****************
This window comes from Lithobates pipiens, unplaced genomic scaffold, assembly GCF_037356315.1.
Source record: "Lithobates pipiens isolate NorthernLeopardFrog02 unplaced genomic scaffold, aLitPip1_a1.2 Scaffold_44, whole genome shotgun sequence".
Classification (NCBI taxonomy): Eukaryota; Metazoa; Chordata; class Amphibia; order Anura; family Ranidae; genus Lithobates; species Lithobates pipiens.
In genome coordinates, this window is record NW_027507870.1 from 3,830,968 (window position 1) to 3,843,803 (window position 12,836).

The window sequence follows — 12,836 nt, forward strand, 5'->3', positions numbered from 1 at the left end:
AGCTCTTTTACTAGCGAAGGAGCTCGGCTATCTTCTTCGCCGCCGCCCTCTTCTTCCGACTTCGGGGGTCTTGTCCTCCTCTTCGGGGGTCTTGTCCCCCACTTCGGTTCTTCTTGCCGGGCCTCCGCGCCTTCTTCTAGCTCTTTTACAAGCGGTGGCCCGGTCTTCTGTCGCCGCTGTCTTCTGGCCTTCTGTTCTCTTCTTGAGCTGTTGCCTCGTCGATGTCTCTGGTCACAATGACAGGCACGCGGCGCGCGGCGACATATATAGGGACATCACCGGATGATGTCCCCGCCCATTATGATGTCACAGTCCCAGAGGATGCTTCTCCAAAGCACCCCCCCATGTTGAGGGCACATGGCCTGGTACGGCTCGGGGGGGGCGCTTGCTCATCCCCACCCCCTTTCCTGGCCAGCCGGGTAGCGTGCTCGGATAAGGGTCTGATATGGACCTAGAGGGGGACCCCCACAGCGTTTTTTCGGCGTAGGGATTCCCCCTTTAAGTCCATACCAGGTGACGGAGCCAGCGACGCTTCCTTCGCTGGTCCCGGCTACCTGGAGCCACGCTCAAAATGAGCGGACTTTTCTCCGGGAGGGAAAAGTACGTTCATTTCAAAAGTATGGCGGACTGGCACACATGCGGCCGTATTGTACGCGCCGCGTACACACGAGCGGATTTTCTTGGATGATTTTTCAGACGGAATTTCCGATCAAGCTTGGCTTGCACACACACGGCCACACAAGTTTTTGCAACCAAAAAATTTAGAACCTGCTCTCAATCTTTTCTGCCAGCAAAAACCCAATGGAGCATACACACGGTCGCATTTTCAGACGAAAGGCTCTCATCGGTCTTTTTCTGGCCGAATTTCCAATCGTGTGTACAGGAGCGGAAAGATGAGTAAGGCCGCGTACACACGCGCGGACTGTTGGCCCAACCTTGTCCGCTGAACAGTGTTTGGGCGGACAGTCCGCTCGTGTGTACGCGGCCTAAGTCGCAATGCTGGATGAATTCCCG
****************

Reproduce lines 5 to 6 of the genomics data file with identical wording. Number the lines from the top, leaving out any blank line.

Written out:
The window sequence follows — 12,836 nt, forward strand, 5'->3', positions numbered from 1 at the left end:
AGCTCTTTTACTAGCGAAGGAGCTCGGCTATCTTCTTCGCCGCCGCCCTCTTCTTCCGACTTCGGGGGTCTTGTCCTCCTCTTCGGGGGTCTTGTCCCCCACTTCGGTTCTTCTTGCCGGGCCTCCGCGCCTTCTTCTAGCTCTTTTACAAGCGGTGGCCCGGTCTTCTGTCGCCGCTGTCTTCTGGCCTTCTGTTCTCTTCTTGAGCTGTTGCCTCGTCGATGTCTCTGGTCACAATGACAGGCACGCGGCGCGCGGCGACATATATAGGGACATCACCGGATGATGTCCCCGCCCATTATGATGTCACAGTCCCAGAGGATGCTTCTCCAAAGCACCCCCCCATGTTGAGGGCACATGGCCTGGTACGGCTCGGGGGGGGCGCTTGCTCATCCCCACCCCCTTTCCTGGCCAGCCGGGTAGCGTGCTCGGATAAGGGTCTGATATGGACCTAGAGGGGGACCCCCACAGCGTTTTTTCGGCGTAGGGATTCCCCCTTTAAGTCCATACCAGGTGACGGAGCCAGCGACGCTTCCTTCGCTGGTCCCGGCTACCTGGAGCCACGCTCAAAATGAGCGGACTTTTCTCCGGGAGGGAAAAGTACGTTCATTTCAAAAGTATGGCGGACTGGCACACATGCGGCCGTATTGTACGCGCCGCGTACACACGAGCGGATTTTCTTGGATGATTTTTCAGACGGAATTTCCGATCAAGCTTGGCTTGCACACACACGGCCACACAAGTTTTTGCAACCAAAAAATTTAGAACCTGCTCTCAATCTTTTCTGCCAGCAAAAACCCAATGGAGCATACACACGGTCGCATTTTCAGACGAAAGGCTCTCATCGGTCTTTTTCTGGCCGAATTTCCAATCGTGTGTACAGGAGCGGAAAGATGAGTAAGGCCGCGTACACACGCGCGGACTGTTGGCCCAACCTTGTCCGCTGAACAGTGTTTGGGCGGACAGTCCGCTCGTGTGTACGCGGCCTAAGTCGCAATGCTGGATGAATTCCCG